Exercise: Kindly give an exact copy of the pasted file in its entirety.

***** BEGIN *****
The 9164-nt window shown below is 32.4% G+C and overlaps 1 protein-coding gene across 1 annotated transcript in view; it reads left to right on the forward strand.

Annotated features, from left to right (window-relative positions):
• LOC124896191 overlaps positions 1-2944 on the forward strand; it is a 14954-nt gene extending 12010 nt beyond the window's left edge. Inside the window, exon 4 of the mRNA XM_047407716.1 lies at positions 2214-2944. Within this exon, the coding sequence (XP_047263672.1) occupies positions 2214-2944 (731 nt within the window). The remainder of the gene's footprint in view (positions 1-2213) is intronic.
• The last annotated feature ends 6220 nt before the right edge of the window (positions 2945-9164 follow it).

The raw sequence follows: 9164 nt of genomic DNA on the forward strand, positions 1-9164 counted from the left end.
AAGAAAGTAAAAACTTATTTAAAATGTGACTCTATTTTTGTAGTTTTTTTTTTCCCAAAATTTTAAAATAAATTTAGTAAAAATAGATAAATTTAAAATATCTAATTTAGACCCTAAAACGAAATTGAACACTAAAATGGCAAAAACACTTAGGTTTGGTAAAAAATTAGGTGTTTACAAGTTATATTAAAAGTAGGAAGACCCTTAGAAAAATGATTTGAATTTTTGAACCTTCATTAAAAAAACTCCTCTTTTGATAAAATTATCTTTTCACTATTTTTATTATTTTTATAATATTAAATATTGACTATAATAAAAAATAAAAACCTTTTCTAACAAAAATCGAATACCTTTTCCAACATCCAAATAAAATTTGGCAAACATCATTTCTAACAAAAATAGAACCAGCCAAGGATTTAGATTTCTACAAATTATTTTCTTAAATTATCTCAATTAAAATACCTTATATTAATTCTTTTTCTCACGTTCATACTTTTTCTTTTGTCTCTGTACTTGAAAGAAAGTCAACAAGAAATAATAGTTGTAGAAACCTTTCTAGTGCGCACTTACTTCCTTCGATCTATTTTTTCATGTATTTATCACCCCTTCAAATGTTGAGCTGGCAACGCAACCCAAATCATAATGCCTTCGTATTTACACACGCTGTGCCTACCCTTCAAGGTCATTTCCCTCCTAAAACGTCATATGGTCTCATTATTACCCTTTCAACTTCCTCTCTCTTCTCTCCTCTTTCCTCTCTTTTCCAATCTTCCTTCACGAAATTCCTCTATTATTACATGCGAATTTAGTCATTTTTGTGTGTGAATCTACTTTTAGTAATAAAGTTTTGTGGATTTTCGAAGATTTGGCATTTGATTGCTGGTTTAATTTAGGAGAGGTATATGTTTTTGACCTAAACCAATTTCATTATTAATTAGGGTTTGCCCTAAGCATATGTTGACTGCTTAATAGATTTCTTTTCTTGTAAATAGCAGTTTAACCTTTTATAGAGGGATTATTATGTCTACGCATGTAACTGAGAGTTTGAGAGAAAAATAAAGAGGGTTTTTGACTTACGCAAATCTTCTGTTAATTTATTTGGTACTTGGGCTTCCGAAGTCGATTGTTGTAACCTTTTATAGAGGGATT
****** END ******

The 9164-nt window shown below is 32.4% G+C and overlaps 1 protein-coding gene across 1 annotated transcript in view; it reads left to right on the forward strand.

Annotated features, from left to right (window-relative positions):
• LOC124896191 overlaps positions 1-2944 on the forward strand; it is a 14954-nt gene extending 12010 nt beyond the window's left edge. Inside the window, exon 4 of the mRNA XM_047407716.1 lies at positions 2214-2944. Within this exon, the coding sequence (XP_047263672.1) occupies positions 2214-2944 (731 nt within the window). The remainder of the gene's footprint in view (positions 1-2213) is intronic.
• The last annotated feature ends 6220 nt before the right edge of the window (positions 2945-9164 follow it).

The raw sequence follows: 9164 nt of genomic DNA on the forward strand, positions 1-9164 counted from the left end.
AAGAAAGTAAAAACTTATTTAAAATGTGACTCTATTTTTGTAGTTTTTTTTTTCCCAAAATTTTAAAATAAATTTAGTAAAAATAGATAAATTTAAAATATCTAATTTAGACCCTAAAACGAAATTGAACACTAAAATGGCAAAAACACTTAGGTTTGGTAAAAAATTAGGTGTTTACAAGTTATATTAAAAGTAGGAAGACCCTTAGAAAAATGATTTGAATTTTTGAACCTTCATTAAAAAAACTCCTCTTTTGATAAAATTATCTTTTCACTATTTTTATTATTTTTATAATATTAAATATTGACTATAATAAAAAATAAAAACCTTTTCTAACAAAAATCGAATACCTTTTCCAACATCCAAATAAAATTTGGCAAACATCATTTCTAACAAAAATAGAACCAGCCAAGGATTTAGATTTCTACAAATTATTTTCTTAAATTATCTCAATTAAAATACCTTATATTAATTCTTTTTCTCACGTTCATACTTTTTCTTTTGTCTCTGTACTTGAAAGAAAGTCAACAAGAAATAATAGTTGTAGAAACCTTTCTAGTGCGCACTTACTTCCTTCGATCTATTTTTTCATGTATTTATCACCCCTTCAAATGTTGAGCTGGCAACGCAACCCAAATCATAATGCCTTCGTATTTACACACGCTGTGCCTACCCTTCAAGGTCATTTCCCTCCTAAAACGTCATATGGTCTCATTATTACCCTTTCAACTTCCTCTCTCTTCTCTCCTCTTTCCTCTCTTTTCCAATCTTCCTTCACGAAATTCCTCTATTATTACATGCGAATTTAGTCATTTTTGTGTGTGAATCTACTTTTAGTAATAAAGTTTTGTGGATTTTCGAAGATTTGGCATTTGATTGCTGGTTTAATTTAGGAGAGGTATATGTTTTTGACCTAAACCAATTTCATTATTAATTAGGGTTTGCCCTAAGCATATGTTGACTGCTTAATAGATTTCTTTTCTTGTAAATAGCAGTTTAACCTTTTATAGAGGGATTATTATGTCTACGCATGTAACTGAGAGTTTGAGAGAAAAATAAAGAGGGTTTTTGACTTACGCAAATCTTCTGTTAATTTATTTGGTACTTGGGCTTCCGAAGTCGATTGTTGTAACCTTTTATAGAGGGATT